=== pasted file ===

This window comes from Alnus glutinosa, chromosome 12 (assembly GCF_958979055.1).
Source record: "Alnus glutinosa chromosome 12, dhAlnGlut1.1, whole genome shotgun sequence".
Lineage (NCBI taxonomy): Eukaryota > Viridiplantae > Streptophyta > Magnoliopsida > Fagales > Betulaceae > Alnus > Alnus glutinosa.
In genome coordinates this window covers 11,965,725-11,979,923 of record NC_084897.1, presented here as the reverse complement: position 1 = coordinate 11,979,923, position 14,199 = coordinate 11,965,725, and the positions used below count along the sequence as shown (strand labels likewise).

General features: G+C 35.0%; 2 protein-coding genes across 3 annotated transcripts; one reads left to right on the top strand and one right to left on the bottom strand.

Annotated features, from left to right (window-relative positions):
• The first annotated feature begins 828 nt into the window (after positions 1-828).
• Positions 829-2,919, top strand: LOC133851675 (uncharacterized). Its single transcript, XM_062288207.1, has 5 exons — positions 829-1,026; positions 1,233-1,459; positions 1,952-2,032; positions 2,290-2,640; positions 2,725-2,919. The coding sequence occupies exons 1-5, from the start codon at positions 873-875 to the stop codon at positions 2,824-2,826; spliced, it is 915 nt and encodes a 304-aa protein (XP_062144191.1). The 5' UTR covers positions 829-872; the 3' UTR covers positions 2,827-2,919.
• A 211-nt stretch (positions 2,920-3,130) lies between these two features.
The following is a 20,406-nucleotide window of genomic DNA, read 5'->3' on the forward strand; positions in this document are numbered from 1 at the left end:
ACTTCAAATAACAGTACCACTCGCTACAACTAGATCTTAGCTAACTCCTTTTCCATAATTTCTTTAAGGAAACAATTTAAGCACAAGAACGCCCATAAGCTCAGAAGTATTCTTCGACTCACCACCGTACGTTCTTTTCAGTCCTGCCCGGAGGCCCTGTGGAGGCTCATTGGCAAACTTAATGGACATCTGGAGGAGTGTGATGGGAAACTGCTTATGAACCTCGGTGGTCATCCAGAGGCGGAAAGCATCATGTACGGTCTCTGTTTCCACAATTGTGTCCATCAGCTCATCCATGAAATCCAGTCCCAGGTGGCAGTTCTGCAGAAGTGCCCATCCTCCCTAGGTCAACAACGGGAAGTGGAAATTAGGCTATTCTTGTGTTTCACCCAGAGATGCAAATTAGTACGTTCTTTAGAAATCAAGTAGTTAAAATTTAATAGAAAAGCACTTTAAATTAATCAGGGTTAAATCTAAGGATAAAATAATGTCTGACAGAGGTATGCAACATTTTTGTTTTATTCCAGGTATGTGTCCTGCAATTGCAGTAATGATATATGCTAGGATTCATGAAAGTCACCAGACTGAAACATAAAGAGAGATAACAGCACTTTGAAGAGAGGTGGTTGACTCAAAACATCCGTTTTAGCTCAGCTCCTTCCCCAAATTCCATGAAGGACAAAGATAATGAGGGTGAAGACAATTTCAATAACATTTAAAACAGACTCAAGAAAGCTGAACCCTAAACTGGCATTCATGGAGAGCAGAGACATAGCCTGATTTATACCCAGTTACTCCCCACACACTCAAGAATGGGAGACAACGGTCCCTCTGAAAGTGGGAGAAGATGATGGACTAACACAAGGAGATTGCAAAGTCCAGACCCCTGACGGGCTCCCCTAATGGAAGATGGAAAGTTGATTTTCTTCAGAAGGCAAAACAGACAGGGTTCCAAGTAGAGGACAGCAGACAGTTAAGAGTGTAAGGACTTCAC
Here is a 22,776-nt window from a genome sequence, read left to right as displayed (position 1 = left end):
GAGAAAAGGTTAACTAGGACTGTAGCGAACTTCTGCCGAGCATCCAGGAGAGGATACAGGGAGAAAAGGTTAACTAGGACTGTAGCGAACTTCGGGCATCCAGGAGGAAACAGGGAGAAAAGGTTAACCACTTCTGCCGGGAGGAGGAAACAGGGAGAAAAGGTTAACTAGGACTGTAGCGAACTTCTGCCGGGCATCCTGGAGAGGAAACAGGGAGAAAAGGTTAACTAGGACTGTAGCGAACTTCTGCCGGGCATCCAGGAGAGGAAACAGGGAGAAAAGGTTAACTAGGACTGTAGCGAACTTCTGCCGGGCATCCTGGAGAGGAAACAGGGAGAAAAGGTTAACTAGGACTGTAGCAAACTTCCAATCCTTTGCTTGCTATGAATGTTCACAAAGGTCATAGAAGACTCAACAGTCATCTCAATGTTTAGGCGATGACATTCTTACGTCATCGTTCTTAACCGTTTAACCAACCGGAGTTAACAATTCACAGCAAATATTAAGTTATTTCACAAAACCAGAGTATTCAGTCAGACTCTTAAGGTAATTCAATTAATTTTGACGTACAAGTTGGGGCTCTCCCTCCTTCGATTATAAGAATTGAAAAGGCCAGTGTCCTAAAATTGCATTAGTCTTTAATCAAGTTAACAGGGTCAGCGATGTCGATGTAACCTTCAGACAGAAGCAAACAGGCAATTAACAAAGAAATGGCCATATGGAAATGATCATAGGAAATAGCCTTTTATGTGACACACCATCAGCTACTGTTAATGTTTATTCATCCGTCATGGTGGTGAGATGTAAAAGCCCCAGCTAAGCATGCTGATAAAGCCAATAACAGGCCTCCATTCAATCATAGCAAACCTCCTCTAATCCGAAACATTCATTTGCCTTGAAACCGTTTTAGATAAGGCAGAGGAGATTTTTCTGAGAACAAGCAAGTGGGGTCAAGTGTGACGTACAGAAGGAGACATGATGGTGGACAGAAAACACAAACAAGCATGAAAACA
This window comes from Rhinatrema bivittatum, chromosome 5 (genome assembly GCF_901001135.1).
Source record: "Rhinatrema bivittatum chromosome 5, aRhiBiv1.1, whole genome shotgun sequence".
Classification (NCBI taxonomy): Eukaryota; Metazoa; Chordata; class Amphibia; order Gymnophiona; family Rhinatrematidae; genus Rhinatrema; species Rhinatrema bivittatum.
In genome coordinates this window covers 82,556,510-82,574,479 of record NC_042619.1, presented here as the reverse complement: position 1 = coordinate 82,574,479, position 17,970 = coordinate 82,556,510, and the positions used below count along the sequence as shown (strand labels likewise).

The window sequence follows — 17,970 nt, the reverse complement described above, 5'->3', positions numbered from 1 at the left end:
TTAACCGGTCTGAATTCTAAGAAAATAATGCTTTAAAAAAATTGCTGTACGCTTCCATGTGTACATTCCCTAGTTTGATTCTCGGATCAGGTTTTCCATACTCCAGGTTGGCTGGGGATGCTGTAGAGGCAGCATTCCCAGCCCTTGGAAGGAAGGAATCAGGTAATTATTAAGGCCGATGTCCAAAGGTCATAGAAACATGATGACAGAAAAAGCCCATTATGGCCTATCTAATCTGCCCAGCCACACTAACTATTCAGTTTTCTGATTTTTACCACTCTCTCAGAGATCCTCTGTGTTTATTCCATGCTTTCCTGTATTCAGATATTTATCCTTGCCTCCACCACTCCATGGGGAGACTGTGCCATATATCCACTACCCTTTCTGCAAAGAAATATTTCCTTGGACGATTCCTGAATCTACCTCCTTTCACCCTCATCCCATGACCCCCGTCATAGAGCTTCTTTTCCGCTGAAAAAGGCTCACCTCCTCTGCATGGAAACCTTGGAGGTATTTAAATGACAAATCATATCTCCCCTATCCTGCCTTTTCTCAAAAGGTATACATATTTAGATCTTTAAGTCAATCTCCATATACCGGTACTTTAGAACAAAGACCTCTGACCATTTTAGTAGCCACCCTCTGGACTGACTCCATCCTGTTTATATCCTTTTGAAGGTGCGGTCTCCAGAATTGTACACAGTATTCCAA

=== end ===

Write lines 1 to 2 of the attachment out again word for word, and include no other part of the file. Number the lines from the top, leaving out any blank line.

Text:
This window comes from Alnus glutinosa, chromosome 12 (assembly GCF_958979055.1).
Source record: "Alnus glutinosa chromosome 12, dhAlnGlut1.1, whole genome shotgun sequence".